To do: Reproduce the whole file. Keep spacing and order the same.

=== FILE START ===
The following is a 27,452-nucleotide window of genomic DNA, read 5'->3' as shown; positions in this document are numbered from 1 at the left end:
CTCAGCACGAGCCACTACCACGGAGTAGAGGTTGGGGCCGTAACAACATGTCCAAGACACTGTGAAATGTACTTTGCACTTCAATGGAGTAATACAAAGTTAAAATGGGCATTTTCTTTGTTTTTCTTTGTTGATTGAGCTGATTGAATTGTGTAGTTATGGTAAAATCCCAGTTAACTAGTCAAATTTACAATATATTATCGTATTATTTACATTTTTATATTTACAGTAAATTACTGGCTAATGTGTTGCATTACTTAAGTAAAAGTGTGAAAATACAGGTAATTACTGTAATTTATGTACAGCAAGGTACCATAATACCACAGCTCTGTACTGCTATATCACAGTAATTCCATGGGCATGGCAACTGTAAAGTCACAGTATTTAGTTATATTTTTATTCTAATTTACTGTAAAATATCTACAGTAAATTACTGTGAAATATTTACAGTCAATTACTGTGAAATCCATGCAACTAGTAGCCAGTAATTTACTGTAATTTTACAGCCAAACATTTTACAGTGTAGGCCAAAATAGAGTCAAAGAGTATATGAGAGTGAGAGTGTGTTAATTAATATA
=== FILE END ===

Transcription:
The following is a 27,452-nucleotide window of genomic DNA, read 5'->3' as shown; positions in this document are numbered from 1 at the left end:
CTCAGCACGAGCCACTACCACGGAGTAGAGGTTGGGGCCGTAACAACATGTCCAAGACACTGTGAAATGTACTTTGCACTTCAATGGAGTAATACAAAGTTAAAATGGGCATTTTCTTTGTTTTTCTTTGTTGATTGAGCTGATTGAATTGTGTAGTTATGGTAAAATCCCAGTTAACTAGTCAAATTTACAATATATTATCGTATTATTTACATTTTTATATTTACAGTAAATTACTGGCTAATGTGTTGCATTACTTAAGTAAAAGTGTGAAAATACAGGTAATTACTGTAATTTATGTACAGCAAGGTACCATAATACCACAGCTCTGTACTGCTATATCACAGTAATTCCATGGGCATGGCAACTGTAAAGTCACAGTATTTAGTTATATTTTTATTCTAATTTACTGTAAAATATCTACAGTAAATTACTGTGAAATATTTACAGTCAATTACTGTGAAATCCATGCAACTAGTAGCCAGTAATTTACTGTAATTTTACAGCCAAACATTTTACAGTGTAGGCCAAAATAGAGTCAAAGAGTATATGAGAGTGAGAGTGTGTTAATTAATATA